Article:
I knew that Google's self-driving cars looked adorable, but the full scope of how dramatically their technology will change the world really hit me earlier this week.
At a panel Google hosted to update the press on its progress, the company dished out some dazzling stats, like that its self-driving automobiles have travelled 1.2 million miles in full autonomy on public roads.
Pooling together all of the data from all of its cars, the software inside each one has approximately 90 years of driving experience.
I've always been fascinated by specific use cases for autonomous automobiles, like how they will give blind people and the elderly much more independent mobility, which has been shown to generally increase quality-of-life. Self-driving cars will be a godsend for people who can't otherwise safely drive on their own (including drunken party-goers).
That changed completely less than 24 hours after Google's presentation, when I had to drive to-and-from Los Altos, California. What would otherwise have seemed like a completely typical trip suddenly made me realize just how pathetic a driver I am compared to one of Google's cars.
Although I didn't commit the cardinal sin of texting-while-driving, I was for the first time hyper-conscious of how often I let me eyes drift from the road, whether to check Google Maps on my phone or change the radio station. At one point, I needed to slam the brakes: I had been watching traffic, but deep in thought, making my reaction-time slower than it should have been.
Suddenly, I couldn't wait to get out of that car. The person driving next to me, yapping on her phone, immediately seemed like a threat. As did the fact that I was taking my eyes away from the road ahead to look at her. I have never loved driving, but recognizing all the normal minutiae as potentially dangerous distractions makes me hate it.
Every year, 1.2 million people die in car accidents, more than 33,000 of them in the United States. During the panel, the new CEO of the self-driving car program, John Krafcik, equated that to five Boeing 737 aircrafts crashing every week. That rate would be completely unacceptable, he says, so why do we still accept it on our roads?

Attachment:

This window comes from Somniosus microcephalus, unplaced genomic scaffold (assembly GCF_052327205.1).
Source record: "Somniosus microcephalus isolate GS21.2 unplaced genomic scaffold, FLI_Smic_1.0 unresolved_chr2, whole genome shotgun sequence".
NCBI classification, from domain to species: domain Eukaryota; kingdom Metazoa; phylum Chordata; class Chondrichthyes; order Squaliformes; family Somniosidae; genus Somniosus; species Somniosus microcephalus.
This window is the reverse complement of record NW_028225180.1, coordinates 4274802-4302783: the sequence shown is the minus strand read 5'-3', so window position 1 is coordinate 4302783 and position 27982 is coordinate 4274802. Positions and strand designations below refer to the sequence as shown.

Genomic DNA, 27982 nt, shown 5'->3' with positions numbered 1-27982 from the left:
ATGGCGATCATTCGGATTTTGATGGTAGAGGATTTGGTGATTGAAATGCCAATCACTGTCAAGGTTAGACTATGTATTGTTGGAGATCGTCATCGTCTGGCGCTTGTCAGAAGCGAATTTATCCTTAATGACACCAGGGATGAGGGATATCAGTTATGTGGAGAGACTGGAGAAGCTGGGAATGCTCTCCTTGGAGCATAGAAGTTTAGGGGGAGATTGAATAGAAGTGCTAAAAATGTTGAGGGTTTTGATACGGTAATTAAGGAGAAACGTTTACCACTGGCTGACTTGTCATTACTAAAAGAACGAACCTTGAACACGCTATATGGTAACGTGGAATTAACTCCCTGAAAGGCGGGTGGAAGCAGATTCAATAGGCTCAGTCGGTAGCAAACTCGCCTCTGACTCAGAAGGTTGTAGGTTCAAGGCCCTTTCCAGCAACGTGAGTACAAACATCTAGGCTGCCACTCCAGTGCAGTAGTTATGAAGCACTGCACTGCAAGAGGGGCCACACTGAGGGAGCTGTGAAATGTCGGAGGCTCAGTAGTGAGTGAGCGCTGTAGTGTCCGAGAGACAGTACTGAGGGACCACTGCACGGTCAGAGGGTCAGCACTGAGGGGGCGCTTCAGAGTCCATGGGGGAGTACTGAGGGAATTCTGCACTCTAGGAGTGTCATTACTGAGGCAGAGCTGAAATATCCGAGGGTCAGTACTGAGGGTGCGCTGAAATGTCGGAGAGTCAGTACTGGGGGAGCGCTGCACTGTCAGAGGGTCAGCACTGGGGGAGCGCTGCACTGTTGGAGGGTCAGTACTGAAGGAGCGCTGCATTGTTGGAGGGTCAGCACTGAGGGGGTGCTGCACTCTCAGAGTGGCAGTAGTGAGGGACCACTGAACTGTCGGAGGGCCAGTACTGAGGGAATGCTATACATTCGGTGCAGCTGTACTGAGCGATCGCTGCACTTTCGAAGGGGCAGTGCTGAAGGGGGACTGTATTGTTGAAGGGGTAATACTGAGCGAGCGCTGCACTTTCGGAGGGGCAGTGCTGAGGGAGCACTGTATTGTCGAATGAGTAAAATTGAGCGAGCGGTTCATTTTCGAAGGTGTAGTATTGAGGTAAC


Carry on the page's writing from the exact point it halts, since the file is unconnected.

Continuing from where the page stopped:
During its presentation, Google also boasted that by using a combination of cameras, radars, and lasers, its cars can "see" as far as two football fields away, with 360 degrees of visibility. Humans, on the other hand, can only see about 120 degrees around us while driving. The cars know that a stop sign is coming up before it's in view, because they've got the route all mapped. They can sense hundreds of different objects around them at the same time — re-scanning the world many, many times per second — while I lost focus and caused a jarring halt just because I was caught up in my internal environment.
Having really noticed how much less observant I am than one of Google's cars, I never want to drive again — it just seems so dangerous. I'd rather put my trust in its lasers and cameras than my own wandering attention and fallible eyes. Never have I been more grateful to live in a city with ample public transportation.
Here's what Google's car see versus what a person's view of the same area:
Even though there are still a ton of big questions and hurdles ahead — like how Google will partner with auto companies (it won't make its own cars), what can be done to prevent hacking, and, yes, how the cars will do in the snow — self-driving cars could become a reality sooner than I thought:
Another exec at the panel, Chris Urmson, flashed a picture of his two sons on the screen, noting that he envisions the technology breaking into the real world soon enough that his 12-year-old will never have to get his license. That's a future I welcome with open arms.
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